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My favorite Far Side cartoon of all time is this one: a dog rides down the street on a bicycle.  A second dog is running alongside, barking at him.  The dog on the bike looks down and says, “Be cool, man. Be cool.”

Step 12: having had a spiritual awakening as the result of these steps, we tried to carry this message to alcoholics, and to practice these principles in all our affairs.

When I was drinking, I was the dog running and barking.  Now, with each added day of sobriety and working the program, I’m still the dog running and barking.  But I’m getting closer and closer to riding that bike.

Perfect example: this morning I woke up tired and grumpy from staying up too late. Not doing anything productive, mind you, just watching TV and eating Dorito’s.  And yet I expect peace and quiet from our seven-year-old girl who’s gotten 9 hours of sleep? Well, of course she’s going to want to sit on the couch and cuddle in the morning.  And by cuddle I mean squirm, climb, flip, giggle and kick.  I don’t scold or yell, but I do finally wriggle myself free and start getting ready for the day, even though I had plenty of time to remain seated.  I didn’t want to completely commit to that moment:  committing to something instantly, and on that level, only comes naturally when it’s all you know.  It’ll burn out of the child soon enough.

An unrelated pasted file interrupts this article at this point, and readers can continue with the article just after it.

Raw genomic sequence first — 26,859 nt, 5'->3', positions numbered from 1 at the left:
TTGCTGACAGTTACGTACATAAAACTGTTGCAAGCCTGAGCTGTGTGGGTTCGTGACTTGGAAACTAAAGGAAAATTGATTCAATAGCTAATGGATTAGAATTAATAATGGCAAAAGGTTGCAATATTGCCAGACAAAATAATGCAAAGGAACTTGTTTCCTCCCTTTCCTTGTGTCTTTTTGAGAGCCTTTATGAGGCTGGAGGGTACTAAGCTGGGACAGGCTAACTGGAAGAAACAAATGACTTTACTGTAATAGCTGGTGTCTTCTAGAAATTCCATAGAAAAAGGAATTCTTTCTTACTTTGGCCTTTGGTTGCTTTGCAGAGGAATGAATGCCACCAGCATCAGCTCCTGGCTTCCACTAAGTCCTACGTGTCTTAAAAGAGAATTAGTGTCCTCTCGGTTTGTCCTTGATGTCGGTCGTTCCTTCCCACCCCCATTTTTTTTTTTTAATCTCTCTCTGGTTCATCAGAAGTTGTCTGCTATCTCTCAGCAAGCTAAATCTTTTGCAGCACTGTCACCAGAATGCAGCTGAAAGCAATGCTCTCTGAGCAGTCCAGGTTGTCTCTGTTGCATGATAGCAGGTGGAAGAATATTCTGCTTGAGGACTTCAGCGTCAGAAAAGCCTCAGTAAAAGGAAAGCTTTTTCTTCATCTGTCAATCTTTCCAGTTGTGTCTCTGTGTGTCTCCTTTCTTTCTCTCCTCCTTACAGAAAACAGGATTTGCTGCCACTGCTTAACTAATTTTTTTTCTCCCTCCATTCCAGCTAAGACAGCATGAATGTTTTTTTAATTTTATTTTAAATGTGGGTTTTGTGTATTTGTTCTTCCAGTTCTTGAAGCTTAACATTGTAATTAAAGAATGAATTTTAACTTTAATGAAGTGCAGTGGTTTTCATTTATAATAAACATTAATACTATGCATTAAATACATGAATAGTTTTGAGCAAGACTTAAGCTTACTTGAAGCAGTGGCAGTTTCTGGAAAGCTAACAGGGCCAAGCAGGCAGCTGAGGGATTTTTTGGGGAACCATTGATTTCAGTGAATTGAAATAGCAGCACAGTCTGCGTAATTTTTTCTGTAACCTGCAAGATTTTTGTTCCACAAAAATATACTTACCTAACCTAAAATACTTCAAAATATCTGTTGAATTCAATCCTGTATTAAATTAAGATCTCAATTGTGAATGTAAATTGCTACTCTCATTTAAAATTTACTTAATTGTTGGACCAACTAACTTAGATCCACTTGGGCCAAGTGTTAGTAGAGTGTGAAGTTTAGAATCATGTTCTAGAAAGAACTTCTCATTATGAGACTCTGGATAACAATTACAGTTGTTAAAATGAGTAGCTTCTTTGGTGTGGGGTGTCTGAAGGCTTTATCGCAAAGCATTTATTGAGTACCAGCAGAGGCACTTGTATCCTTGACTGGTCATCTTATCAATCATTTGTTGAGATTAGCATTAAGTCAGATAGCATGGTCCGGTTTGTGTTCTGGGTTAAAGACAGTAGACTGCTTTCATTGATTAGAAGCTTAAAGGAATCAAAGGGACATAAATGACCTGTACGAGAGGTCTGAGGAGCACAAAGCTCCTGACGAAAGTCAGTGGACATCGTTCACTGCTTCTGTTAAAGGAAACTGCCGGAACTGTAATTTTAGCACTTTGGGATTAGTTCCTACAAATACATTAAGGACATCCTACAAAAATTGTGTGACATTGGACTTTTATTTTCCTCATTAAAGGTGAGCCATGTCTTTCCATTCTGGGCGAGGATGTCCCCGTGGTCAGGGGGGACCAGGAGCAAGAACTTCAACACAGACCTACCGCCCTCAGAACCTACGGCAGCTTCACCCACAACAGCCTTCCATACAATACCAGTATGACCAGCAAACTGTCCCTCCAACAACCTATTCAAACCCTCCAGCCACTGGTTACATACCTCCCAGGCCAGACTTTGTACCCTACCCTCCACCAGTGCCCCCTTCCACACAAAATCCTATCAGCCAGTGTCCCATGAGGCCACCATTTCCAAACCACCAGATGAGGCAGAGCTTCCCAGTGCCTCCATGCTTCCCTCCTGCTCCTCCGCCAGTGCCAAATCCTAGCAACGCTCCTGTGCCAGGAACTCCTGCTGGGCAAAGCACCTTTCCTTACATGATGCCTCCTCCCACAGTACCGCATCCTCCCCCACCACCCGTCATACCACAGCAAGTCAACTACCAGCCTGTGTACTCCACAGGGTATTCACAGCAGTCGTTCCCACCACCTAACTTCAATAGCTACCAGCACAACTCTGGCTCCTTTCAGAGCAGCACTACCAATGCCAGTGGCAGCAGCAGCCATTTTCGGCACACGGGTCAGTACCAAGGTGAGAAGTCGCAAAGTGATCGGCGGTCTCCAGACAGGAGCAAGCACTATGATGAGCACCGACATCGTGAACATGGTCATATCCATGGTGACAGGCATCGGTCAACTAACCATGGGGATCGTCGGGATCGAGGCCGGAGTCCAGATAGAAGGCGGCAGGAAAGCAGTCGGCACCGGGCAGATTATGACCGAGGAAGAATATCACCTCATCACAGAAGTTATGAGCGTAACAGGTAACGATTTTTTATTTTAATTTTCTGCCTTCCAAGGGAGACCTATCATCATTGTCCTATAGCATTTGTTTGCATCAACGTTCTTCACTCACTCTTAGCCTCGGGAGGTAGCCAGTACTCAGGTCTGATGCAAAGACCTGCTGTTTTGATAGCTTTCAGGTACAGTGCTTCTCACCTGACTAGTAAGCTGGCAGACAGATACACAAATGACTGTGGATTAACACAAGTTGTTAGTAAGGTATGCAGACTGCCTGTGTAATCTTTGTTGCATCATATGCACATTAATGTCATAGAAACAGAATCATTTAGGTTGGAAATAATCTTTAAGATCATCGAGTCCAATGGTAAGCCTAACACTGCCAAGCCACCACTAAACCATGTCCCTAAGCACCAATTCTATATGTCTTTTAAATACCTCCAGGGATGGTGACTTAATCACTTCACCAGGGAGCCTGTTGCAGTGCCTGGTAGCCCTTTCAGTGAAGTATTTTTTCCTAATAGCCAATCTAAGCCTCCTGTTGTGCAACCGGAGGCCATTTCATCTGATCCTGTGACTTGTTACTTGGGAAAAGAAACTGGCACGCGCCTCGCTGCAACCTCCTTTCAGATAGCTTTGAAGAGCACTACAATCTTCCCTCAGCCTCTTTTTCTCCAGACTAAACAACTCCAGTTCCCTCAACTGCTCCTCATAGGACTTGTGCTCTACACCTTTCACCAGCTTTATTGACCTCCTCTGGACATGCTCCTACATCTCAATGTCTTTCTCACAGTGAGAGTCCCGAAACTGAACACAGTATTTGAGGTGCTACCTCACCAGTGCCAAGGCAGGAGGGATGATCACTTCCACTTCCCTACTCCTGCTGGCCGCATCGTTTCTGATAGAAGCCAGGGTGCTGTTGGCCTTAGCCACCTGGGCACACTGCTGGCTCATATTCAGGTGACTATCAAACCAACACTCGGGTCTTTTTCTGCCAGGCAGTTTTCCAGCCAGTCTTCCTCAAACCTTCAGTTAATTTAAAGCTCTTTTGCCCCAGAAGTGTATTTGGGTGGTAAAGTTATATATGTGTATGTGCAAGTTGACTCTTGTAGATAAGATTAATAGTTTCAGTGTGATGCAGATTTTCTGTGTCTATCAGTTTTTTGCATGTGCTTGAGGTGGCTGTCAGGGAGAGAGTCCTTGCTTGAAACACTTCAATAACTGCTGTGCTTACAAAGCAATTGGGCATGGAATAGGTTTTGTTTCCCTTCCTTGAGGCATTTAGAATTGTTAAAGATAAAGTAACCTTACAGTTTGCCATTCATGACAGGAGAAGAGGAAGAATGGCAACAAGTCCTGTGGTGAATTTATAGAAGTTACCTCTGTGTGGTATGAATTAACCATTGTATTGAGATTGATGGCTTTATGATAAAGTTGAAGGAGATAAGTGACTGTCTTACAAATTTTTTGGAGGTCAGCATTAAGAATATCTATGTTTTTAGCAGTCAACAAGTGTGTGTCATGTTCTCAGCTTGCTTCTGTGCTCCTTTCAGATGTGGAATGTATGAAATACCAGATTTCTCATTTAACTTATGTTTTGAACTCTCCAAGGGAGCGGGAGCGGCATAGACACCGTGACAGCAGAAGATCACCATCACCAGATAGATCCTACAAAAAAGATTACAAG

Where’s the growth?  The anger that still materialized instantly with the early morning jolt of kid energy wasn’t thrown back it the direction of the perceived offender.  My daughter was doing what she always does in the morning: giving her daddy a hug and a bit of the ol’ roughhouse.  Is it my goal to teach her not to be so open and loving with me?  Does she need to start approaching me with apprehension, carefully reading the situation and my mood before daring to interact?  No, not at all.  Today, I didn’t act out my every instinct.  Today, I took a minute and asked for serenity.

I’m learning:  to let the other person go first.

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